Feb 28, 2019 USA Today
Washington's strategy in Syria has been to impose costs on the Syrian government by diplomatic ostracism and economic sanctions. This punitive approach is morally satisfying and politically expedient, but as a practical matter it just helps perpetuate the conflict and sustain Assad's dependency on Iran.
Jan 9, 2019 Reuters
The Trump administration has taken steps that represent a significant retreat from the norm-based, world order that the United States has championed since 1945. If this shift continues, what might be the impact?
Jan 8, 2019 The Wall Street Journal
There is a consensus that the U.S. is engaged in an intensifying strategic competition with China. It's less clear what relationship the U.S. should seek and can plausibly achieve with its competitor. An inability to classify China along the ally-to-adversary continuum limits, if not precludes, America's ability to formulate a coherent strategy.
Dec 31, 2018 The Hill
President Trump's desire to withdraw from Syria is consistent with his and his predecessor's national strategies, but the manner in which the decision has been taken is highly counterproductive. Unless modified it could have disastrous consequences, says James Dobbins.
Dec 26, 2018 Reuters
German Chancellor Angela Merkel's decision to not seek re-election may signal an end to two key features of post-WWII Europe.
Oct 31, 2018 The Hill
Following the killing of the Saudi journalist Jamal Khashoggi, the United States needs to, at minimum, return toward a distinctly American policy toward the Middle East, one which can be distinguished from that of its local partners.
Oct 23, 2018 The Hill
Even if America bails on the international order there is plenty of evidence that Europe, China, Japan, and the rest of the developed world will maintain existing multilateral structures and build new ones. The order will survive but may become less liberal, less democratic, and perhaps less peaceful.
Aug 23, 2018 The Wall Street Journal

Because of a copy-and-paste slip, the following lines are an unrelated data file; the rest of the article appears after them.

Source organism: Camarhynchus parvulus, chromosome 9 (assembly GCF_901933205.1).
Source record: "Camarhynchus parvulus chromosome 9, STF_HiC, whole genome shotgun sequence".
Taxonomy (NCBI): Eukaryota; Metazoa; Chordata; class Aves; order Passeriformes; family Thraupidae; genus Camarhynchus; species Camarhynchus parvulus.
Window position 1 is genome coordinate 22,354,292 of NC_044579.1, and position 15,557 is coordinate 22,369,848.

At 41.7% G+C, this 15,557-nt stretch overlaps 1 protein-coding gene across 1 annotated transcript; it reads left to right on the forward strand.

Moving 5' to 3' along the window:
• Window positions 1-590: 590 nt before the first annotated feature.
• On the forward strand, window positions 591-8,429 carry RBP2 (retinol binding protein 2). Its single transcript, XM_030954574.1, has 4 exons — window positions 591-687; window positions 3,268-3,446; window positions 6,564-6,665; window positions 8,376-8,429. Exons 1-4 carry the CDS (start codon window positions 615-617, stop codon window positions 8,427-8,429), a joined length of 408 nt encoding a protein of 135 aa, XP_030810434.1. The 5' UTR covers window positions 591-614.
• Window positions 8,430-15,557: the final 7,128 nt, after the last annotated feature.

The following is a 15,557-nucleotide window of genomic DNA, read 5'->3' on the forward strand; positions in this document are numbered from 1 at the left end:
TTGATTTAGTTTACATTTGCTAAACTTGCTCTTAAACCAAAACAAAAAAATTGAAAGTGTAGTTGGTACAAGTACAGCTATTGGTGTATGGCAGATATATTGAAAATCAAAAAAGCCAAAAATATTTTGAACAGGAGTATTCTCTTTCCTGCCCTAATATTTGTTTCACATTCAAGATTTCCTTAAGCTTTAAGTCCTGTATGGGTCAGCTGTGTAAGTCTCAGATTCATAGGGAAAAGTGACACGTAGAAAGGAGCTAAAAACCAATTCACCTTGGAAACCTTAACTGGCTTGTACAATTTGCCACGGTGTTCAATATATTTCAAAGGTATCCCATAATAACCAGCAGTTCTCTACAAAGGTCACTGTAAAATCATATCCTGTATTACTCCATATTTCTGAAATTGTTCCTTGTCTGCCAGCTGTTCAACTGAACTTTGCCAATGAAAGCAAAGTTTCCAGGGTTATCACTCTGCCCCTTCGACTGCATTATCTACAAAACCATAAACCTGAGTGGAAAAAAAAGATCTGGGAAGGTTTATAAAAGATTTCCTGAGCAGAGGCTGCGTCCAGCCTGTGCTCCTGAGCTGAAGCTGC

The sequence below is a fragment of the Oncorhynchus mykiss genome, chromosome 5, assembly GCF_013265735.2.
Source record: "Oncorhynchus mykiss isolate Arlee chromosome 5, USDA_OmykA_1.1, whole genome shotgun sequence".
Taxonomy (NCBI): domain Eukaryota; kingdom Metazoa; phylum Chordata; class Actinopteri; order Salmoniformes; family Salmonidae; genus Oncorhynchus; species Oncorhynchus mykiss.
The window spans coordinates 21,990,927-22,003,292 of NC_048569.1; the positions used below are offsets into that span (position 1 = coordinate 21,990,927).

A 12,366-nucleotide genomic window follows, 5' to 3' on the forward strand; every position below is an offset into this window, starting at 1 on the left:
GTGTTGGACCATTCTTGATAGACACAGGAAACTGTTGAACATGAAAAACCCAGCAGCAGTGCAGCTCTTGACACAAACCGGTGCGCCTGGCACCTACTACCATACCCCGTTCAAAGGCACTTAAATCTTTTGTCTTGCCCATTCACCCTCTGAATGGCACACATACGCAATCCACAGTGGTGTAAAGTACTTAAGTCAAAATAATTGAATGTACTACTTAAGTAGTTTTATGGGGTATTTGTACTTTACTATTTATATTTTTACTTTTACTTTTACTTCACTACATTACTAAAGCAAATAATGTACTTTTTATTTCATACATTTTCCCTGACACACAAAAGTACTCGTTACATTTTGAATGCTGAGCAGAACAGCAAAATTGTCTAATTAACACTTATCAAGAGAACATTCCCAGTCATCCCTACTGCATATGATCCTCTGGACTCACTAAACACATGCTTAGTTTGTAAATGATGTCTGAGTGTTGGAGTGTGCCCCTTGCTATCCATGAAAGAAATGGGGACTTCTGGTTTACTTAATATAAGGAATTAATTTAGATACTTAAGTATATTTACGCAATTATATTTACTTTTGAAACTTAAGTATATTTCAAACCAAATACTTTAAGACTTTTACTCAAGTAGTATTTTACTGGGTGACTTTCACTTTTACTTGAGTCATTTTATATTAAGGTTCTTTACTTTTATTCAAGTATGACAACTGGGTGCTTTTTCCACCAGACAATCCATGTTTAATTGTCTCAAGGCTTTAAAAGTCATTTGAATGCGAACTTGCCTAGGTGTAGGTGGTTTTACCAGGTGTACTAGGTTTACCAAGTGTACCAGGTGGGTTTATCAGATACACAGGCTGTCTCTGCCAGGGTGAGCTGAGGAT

The First Amendment protects the rights of companies such as Facebook and YouTube to publish what they choose. Arguing against this right could lead to government regulation over digital media. It could also further degrade the reliability of online information.
Aug 10, 2018 The Hill
Mike Pompeo's speech in May signaled a desire for regime change in Iran, but the U.S. will have to change its approach to shape a positive outcome. This could involve targeting sanctions more narrowly rather than seeking to impoverish the general population. And lifting the ban on Iranian visitors to the U.S. would be a good start.
Aug 2, 2018 USA Today
European defense spending has been rising since 2014. NATO's two percent of GDP target for defense spending is a goal, not a commitment, and indeed a goal to be reached by 2024, not a standard allies have already failed to meet.
Jul 13, 2018 Inside Sources
This is the third time the United States and North Korea have started down a path toward denuclearization and normalization of relations. The difference now is that Trump and Kim have committed themselves earlier on in the process and more publicly than their predecessors did.
Jun 13, 2018 Reuters
Even were it to disgorge the parts of Ukraine that it seized in 2014, Russia still would not qualify for reentry into the G8. An aspirational case for Russian membership might be made, but only if Russia's leadership aspires to democratic government and an open free market economy. At the moment there is no sign of such an aspiration.
Jun 13, 2018 USA Today
President Trump canceled his June 12 meeting with Kim Jong-un but left the door open for a future one. Successful diplomacy will require tending and fostering U.S. relations with China, Japan, and South Korea while forging an entirely new relationship with North Korea.